Wednesday's flight on the A380 was a contrarian's dream, because much of the aviation world is convinced that the jumbo-sized aircraft is doomed to failure.

Airbus will deliver the plane two years behind schedule. Research and development have consumed about $13 billion. Demand so far is limited to just 156 orders from 14 airlines. Not a single U.S. airline has placed an order.

Yet the reception at New York's Kennedy International Airport, where 200 passengers including 40 reporters took a one-and-a-half hour demonstration flight Wednesday, was positive, even gleeful. Vehicles driving on the airport perimeter sped up to keep pace. Airport workers took photos. Passengers marveled at the airplane's size, the quiet ride and the chance to be aboard a historic flight.

The A380 can carry 555 passengers, although individual carriers will make their own choices on seat numbers and amenities, such as lie-flat seats, bars and showers. It has 310 miles of wiring, 4 million parts and weighed 811,000 pounds at takeoff Wednesday.

"It's a remarkable airplane, a phenomenal feat of engineering," said passenger Rakesh Gangwal, co-founder of the Indian carrier Indigo and former CEO of US Airways ( LCC). "You have a lot of skeptics today, because many minds have not yet fathomed how this plane will be used.

"It's no different than cruise ships," he said. "When the bigger ships came out, nobody could fathom that you would have thousands of people on a cruise ship. But look at the cruise industry now."

The flight carried 200 passengers, including at least half a dozen executives from airlines that are Airbus customers. Gangwal, for instance, has ordered 100 A320s for Indigo. Also aboard was Dave Barger, president of JetBlue ( JBLU), which will celebrate the arrival of its 100th A320 on Friday.

"We want this airplane to be wildly successful," Barger said. "A strong Airbus is good for JetBlue and good for the industry. And I think there is definitely a place for (the A380)."

Both Gangwal and Barger compared the A380 to the 747, which was considered far too large to succeed when Boeing ( BA) introduced it with about 366 seats in 1970. Today, more than 1,350 747s have been sold, some seating as many as 500 passengers.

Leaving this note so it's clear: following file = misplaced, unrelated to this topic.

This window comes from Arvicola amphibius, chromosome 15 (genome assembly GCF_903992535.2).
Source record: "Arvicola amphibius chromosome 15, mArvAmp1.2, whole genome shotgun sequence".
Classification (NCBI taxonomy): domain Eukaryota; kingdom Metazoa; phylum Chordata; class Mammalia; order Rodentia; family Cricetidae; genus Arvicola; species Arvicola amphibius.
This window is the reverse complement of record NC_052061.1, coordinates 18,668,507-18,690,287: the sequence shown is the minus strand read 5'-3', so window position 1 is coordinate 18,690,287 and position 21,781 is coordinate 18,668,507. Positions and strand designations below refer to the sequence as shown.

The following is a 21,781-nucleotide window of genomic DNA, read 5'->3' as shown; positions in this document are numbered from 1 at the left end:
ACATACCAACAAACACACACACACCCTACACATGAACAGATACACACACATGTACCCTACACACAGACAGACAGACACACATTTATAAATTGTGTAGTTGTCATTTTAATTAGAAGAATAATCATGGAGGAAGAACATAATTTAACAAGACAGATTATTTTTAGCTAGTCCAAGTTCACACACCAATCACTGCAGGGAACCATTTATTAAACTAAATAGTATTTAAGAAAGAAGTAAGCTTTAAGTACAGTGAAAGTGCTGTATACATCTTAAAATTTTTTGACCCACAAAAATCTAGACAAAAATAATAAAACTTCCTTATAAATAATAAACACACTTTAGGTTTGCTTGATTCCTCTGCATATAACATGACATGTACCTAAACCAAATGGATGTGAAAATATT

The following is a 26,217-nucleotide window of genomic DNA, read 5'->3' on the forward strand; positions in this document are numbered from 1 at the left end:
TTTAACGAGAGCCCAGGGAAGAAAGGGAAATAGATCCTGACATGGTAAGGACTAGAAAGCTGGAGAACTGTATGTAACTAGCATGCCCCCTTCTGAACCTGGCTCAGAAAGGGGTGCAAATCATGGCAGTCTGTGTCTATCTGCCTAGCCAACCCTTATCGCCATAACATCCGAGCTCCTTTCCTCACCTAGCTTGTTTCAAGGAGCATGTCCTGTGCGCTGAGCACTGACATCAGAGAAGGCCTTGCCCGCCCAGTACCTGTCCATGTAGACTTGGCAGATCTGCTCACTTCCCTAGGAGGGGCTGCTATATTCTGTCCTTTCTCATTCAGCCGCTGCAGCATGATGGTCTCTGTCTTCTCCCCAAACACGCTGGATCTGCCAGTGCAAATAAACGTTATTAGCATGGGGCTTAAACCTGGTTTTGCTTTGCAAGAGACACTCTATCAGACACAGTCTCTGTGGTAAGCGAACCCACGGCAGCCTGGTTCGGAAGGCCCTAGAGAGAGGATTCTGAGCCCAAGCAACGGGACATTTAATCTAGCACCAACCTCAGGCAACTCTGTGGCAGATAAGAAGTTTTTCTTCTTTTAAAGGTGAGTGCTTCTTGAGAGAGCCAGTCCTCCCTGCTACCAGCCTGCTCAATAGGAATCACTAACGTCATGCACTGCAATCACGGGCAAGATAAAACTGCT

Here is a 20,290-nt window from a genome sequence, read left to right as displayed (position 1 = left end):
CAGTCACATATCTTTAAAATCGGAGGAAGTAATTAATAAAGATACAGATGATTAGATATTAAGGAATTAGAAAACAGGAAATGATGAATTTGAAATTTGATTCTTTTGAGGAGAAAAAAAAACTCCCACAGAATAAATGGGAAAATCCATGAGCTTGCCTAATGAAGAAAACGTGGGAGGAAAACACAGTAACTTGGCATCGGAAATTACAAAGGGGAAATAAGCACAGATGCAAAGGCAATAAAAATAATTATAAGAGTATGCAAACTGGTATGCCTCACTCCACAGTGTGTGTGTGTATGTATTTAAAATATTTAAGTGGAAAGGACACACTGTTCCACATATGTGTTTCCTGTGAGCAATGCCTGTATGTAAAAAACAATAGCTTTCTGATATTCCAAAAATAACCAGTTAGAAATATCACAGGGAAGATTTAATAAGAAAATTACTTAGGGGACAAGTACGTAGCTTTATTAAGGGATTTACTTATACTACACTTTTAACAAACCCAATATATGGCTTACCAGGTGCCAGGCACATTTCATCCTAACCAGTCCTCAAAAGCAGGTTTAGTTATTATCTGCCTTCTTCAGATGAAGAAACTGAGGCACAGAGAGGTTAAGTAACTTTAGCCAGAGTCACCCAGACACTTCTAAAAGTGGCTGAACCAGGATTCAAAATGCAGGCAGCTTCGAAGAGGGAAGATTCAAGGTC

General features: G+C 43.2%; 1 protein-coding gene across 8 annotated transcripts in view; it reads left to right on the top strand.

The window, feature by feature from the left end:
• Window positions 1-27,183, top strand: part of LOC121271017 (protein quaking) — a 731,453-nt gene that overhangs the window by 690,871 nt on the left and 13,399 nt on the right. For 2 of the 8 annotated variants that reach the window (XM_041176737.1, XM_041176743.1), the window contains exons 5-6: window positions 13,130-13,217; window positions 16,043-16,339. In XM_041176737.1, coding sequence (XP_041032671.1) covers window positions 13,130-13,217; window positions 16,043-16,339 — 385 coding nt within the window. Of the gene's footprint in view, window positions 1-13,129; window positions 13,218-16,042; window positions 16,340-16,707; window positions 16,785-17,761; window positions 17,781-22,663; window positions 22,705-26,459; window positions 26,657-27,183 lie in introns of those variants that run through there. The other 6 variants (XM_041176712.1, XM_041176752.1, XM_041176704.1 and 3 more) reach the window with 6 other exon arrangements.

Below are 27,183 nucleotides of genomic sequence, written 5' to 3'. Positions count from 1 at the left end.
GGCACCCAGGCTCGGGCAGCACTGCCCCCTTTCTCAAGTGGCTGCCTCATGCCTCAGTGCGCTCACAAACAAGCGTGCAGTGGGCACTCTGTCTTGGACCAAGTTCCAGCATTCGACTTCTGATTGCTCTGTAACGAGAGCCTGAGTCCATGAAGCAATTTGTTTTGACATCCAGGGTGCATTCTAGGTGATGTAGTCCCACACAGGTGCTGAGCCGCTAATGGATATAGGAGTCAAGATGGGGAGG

Storied History, Hopeful Future

The A380 took off Wednesday beside a hangar once occupied by Pan American World Airways, which operated the first commercial 747 flight from Kennedy to London in 1970.

At the time, the DC8 and the Boeing 707 dominated transatlantic travel. But they quickly became obsolete, as the 747's introduction triggered an immediate demand for the aircraft. Airbus COO John Leahy said he expects a similar reaction to the A380's introduction.

"I expect a big ramp-up in 2008, just the way it happened with the 747," Leahy said. By the end of that year, Singapore Airlines and Qantas will fly the A380 in the Pacific, and Emirates will fly it in Europe and Asia. U.S. airlines may even become customers, he said, particularly 747 operators United ( UAUA) and Northwest ( NWACQ).

"Both are big carriers in the Pacific and this is an Asia airplane," Leahy said. "At some point in time an operator who competes (there) will, I believe, want a competitive aircraft." Are they actual prospects? Leahy, considered one of the world's best aircraft salesmen, allowed that he will have dinner Thursday night with United CEO Glenn Tilton in Chicago.

Airbus estimates that about 1,600 large widebody models will be sold over the next 20 years, and Leahy said Airbus expects to garner more than half the market. But industry experts say Leahy is dreaming because airlines don't want great big airplanes. Instead, they have overwhelmingly endorsed the Boeing 787 Dreamliner, placing nearly 500 orders for the 200 to 300-seat aircraft. "Everybody has been looking for smaller long-range planes," said consultant Richard Aboulafia of the Teal Group.

Flying a plane as big as the A380 means offering less frequent flights, while passengers prefer to have a wide choice of flight times, said consultant Robert Mann. Thus, the A380 makes sense only at highly congested airports like Tokyo Narita and London Heathrow, where access is severely limited. Yet "you can count those sorts of markets on two hands," he said.

Leahy says there is room for both airplanes. And JetBlue's Barger noted: "Boeing and Airbus look at the world totally differently. The question is 'which horse do you bet on?'"

To view an interview with Ted Reed on this story, please click here.

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